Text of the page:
AMARILLO, Texas(KAMR/KCIT) —More than a dozen of West Texas A&M University’s brightest students will show off the results of their research into social media, history, climate change, antibiotics, ticks, K-pop and more at an upcoming event.

The McNair Scholars Research Showcase will run from 11:30 a.m. to 1 p.m. Oct. 17 in the atrium of Cornette Library on WT’s Canyon campus.

During the showcase, 14 McNair students will display posters and discuss their research with WT students, faculty and staff, as well as community visitors.

“Few underrepresented and first-generation students have a clear plan to pursue doctoral studies or even undergraduate research when they enter college,” said Victoria Salas, WT McNair director. “Through their experience as a McNair Scholar, these opportunities can empower students and motivate them to pursue degrees beyond a bachelor’s. The variety of research among our 2023 cohort reinforces how vast the world of research can be in academia.”

The Ronald E. McNair Postbaccalaureate Achievement Program, or the McNair Scholars Program, at WT prepares underrepresented, low-income and first-generation undergraduate students for doctoral study through research and other scholarly activities.

In 2022, the program won a $1.3 million grant from the U.S. Department of Education, providing $275,000 in annual funding for five years.

The program has been offered at WT since 1999. In that time, 260 McNair Scholars have earned their bachelor’s degrees, and another 152 have earned graduate or professional degrees.

WT’s McNair Scholars program now serves 30 students per year, who receive the guidance of a mentor overseeing the research project; seminars on graduate school admission process, research methods and financial aid; a $2,800 research stipend; a $300 research supply allowance; tutoring, academic counseling and intense GRE preparation; admission and financial aid assistance; preparation for research conference preparations; fee waivers for graduate applications; and paid conference travel.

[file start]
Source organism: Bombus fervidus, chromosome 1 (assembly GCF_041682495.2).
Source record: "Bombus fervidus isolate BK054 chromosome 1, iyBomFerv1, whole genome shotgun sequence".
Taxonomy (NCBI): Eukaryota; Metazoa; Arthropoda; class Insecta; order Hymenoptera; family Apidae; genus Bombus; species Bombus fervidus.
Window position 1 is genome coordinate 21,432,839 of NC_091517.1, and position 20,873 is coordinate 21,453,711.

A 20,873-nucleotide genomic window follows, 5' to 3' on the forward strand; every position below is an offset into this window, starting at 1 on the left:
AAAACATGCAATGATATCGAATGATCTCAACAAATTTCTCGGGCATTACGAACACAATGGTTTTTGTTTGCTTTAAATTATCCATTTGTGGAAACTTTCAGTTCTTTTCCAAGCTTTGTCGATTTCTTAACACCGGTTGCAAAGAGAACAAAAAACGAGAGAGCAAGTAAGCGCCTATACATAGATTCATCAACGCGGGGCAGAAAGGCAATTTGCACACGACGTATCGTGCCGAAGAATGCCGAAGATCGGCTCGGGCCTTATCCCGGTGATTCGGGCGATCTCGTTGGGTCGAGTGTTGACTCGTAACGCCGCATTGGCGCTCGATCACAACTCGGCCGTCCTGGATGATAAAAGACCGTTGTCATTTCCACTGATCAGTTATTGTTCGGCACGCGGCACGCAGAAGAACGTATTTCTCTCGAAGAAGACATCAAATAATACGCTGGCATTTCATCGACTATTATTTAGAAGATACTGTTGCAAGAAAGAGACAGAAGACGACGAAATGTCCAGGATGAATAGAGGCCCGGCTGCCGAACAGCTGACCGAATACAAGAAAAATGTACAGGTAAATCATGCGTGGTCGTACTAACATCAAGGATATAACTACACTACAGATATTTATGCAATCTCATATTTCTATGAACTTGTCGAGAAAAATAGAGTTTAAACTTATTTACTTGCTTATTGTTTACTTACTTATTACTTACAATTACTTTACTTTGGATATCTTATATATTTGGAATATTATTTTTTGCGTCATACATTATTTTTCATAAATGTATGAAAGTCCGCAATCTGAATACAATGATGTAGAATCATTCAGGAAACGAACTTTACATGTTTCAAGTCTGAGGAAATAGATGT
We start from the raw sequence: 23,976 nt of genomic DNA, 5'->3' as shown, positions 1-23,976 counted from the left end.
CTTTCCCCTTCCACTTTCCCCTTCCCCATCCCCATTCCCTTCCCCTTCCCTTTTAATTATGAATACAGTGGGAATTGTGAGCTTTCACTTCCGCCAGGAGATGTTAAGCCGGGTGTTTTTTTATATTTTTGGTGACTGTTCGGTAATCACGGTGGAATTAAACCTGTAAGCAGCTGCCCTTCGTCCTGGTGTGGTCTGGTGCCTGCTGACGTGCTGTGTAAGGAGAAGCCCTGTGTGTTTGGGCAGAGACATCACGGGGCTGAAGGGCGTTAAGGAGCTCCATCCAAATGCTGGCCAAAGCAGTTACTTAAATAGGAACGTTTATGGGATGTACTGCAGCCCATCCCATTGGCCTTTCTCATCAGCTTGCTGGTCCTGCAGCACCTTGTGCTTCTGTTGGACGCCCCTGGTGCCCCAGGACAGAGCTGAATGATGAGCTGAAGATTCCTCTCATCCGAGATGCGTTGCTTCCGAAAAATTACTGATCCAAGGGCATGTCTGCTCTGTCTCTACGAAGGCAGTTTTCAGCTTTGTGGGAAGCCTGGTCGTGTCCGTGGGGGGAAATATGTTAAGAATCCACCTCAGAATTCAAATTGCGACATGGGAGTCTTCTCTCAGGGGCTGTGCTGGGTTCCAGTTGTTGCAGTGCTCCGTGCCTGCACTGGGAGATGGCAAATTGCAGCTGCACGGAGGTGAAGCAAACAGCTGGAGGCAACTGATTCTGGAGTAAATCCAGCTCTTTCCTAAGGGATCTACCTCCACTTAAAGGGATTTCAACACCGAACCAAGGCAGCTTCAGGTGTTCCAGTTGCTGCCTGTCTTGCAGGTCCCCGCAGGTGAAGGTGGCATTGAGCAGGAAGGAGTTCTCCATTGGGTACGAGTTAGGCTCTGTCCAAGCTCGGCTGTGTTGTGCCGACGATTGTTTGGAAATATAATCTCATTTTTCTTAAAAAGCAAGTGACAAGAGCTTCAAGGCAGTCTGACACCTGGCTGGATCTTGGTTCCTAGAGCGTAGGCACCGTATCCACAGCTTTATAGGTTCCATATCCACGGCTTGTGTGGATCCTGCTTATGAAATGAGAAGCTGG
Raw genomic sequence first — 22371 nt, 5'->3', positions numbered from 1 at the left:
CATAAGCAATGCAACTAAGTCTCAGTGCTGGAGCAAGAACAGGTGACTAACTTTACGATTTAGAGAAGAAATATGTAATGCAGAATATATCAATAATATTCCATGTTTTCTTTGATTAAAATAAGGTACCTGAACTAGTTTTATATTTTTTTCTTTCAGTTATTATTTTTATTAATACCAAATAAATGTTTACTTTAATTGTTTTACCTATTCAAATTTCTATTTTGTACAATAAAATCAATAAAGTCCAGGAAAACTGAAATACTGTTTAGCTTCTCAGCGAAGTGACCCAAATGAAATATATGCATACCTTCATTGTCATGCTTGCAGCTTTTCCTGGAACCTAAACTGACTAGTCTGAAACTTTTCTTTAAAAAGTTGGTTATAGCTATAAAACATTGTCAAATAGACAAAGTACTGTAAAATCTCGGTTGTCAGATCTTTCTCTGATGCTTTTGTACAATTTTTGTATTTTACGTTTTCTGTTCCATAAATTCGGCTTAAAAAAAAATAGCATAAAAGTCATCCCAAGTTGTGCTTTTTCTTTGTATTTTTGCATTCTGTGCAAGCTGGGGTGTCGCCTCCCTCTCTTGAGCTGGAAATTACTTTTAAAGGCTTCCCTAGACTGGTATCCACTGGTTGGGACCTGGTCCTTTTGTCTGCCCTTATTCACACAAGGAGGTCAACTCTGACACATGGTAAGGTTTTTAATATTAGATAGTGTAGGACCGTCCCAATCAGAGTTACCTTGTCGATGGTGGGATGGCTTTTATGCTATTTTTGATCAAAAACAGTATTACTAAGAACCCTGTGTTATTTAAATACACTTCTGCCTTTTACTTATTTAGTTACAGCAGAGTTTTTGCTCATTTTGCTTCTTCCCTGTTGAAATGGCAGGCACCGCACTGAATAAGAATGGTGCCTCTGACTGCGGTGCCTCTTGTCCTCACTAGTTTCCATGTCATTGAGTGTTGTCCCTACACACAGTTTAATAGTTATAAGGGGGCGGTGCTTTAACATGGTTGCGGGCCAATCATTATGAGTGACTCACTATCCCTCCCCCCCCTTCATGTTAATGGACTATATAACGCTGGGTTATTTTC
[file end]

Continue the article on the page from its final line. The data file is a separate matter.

Participating students and their research topics include:

  • Yadhira “Yaya” Avalos, a junior biology / pre-med major from Hereford: “Ethical Issues with Social Media in Health Care”;
  • Raquel Chavez, a senior physical therapy major from Los Lunas, New Mexico: “Muscle Fiber Characteristic Comparison Among Long Jumpers, 1500-Meter Distance Runners and 100-Meter Sprinters”;
  • Castina Dobbins, a senior accounting and finance major from Amarillo: “Exploring the Financial Hardships and Emotional Impact on Lives that Faced Cancer”;
  • Stephanie Espinoza, a senior English major from Hart: “Unnatural Forces and Post-Colonial History: ‘La Llorona’”;
  • Annali Flores, a senior biology/pre-med major from Booker: “Effect of Antibiotics on Biofilm Formation in Staphylococcus Aureus and Pseudomonas Aeruginosa”;
  • Wendy “Nayeli” Galvan, a senior biochemistry/pre-med major from Booker: “Synthesis and Characterization of Epoxidized Limonene”;